Wall’s letter details previous correspondence in which Trump’s team objected to releasing the contents of the 15 boxes to the FBI.
“As you are no doubt aware, throughout 2021 NARA communicated continuously with the former president’s representatives about what appeared to be missing from the presidential records, resulting in the transfer of 15 boxes of records to NARA in January 2022,” Wall wrote. “In its initial assessment of materials in those boxes, NARA identified items marked as classified national security information, up to the top secret level and including sensitive compartments and special access program material.”
NARA employees did not immediately respond to a request for comment on the letter and Corcoran was not immediately available.
Correspondence shows that although NARA picked up the 15 boxes in January, Justice Department and FBI investigators didn’t see their contents until May, after lengthy negotiations with Trump representatives. The letter also reveals that, in the meantime, the DOJ has asked President Joe Biden to authorize NARA to provide the records to investigators, despite an attempt by Trump to claim executive privilege over the records. Wall indicated that she had rejected Trump’s claim because of the importance of the documents to national security.
“NARA notified the Justice Department of that discovery, prompting the Department to ask the President to allow NARA the FBI access to the boxes in question so that the FBI and others in the intelligence community could investigate them,” Wall wrote. .
Biden then delegated the decision about the privilege to her, according to Wall, in consultation with the Justice Department.
Wall noted that typical restrictions on access to presidential documents are an exception for incumbent administrations. And she described an April 29 letter from DOJ’s National Security Division describing their pursuit of these documents, saying, “There are significant national security interests with the FBI and others in the intelligence community having access to this material.”
“Access to the materials is not only necessary for the purposes of our ongoing criminal investigation, but the executive should also assess the potential damage arising from the apparent manner in which these materials have been stored and transported and take appropriate remedial action, ‘ according to the DOJ letter. “Therefore, we are seeking immediate access to these materials to facilitate the necessary assessments to be made within the executive branch.”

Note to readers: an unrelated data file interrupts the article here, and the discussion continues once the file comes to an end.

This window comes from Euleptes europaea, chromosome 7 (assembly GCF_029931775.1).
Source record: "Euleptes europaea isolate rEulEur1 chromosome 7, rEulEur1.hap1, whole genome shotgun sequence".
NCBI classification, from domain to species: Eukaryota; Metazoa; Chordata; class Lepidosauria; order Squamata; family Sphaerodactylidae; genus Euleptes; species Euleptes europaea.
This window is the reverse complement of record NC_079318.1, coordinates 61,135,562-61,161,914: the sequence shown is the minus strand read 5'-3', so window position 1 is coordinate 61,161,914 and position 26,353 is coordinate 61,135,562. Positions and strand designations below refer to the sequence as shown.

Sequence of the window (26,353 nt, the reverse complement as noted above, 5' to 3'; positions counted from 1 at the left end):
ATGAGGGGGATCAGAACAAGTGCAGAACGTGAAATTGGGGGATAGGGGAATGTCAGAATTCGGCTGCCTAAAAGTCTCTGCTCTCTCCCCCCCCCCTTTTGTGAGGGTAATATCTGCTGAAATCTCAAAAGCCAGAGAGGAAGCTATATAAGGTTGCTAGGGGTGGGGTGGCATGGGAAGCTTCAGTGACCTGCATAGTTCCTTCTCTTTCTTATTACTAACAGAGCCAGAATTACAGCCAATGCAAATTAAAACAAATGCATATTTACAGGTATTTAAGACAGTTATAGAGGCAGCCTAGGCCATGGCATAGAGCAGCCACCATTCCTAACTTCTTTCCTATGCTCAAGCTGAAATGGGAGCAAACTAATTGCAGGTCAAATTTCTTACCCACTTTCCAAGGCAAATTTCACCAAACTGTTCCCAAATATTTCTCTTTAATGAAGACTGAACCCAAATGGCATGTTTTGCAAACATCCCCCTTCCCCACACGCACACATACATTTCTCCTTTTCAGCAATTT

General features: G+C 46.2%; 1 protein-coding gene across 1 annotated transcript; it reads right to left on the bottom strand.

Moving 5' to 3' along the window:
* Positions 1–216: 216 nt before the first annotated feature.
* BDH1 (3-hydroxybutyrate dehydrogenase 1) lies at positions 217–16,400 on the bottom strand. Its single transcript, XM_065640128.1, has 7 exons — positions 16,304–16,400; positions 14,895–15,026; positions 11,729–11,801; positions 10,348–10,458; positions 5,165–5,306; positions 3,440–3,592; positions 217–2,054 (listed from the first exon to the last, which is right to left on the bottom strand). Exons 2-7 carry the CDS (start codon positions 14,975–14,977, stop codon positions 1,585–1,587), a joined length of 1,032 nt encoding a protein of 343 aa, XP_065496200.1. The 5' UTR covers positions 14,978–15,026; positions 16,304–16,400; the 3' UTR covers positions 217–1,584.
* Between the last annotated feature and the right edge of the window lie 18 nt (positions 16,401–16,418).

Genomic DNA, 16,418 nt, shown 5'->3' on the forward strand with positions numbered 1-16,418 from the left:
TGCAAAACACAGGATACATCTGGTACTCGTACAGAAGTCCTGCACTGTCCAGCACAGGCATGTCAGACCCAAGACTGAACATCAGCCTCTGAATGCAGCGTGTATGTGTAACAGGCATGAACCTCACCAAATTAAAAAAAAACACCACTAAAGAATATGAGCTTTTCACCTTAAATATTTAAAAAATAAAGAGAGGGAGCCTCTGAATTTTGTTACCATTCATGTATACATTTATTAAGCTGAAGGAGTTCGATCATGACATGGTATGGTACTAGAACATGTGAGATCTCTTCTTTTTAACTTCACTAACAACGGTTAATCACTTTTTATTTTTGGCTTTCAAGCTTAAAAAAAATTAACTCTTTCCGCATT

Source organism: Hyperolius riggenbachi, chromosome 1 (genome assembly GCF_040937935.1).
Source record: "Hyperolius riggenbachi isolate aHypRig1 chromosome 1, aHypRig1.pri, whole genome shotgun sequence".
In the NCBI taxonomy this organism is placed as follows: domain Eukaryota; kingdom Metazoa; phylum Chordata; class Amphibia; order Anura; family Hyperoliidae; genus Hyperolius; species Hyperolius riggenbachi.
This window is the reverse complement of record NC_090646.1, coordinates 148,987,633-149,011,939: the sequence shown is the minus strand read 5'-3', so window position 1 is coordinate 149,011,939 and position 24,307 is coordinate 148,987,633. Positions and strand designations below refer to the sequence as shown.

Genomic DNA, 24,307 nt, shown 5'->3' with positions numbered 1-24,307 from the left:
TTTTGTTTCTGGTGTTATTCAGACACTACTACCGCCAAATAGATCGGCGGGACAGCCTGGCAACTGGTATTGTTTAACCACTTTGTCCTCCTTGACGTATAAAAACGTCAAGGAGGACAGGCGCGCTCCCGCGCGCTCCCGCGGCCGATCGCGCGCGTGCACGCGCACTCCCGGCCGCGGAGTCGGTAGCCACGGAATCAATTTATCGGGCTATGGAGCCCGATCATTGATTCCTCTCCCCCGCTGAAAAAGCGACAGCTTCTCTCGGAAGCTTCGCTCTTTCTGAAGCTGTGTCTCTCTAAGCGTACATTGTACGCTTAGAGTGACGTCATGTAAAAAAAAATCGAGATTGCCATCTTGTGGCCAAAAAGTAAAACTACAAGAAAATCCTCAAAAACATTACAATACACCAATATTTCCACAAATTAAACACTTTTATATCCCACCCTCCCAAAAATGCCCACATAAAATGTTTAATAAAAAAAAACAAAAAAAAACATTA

Wall indicated that Archives notified Trump on April 12 of the FBI’s “urgency” to review the documents, but delayed their transmission at the behest of Trump’s team.
“It has now been four weeks since we first notified you of our intent to allow the FBI access to the boxes so that they and others in the intelligence community can conduct their assessments,” Wall wrote. “Despite the urgency conveyed by the Department of Justice and the reasonable extension granted to the former president, your April 29 letter asks you for additional time to review the materials in the boxes ‘to determine whether a specific document is subject to privileges,” and then to consult the former president “so that he may personally make a decision to assert a claim to constitutional privilege.”
Wall said she had consulted with the Assistant Attorney General of the Office of Legal Counsel and decided not to grant that request.
“The question in this case is not close,” she wrote.
“The executive here is accessing data belonging to and in the custody of the federal government itself, not only to investigate whether that data has been unlawfully handled, but also, as the National Security Division explained, to ‘an make an assessment of the potential damage resulting from the apparent manner in which these materials have been stored and transported and take the necessary remedial action.’”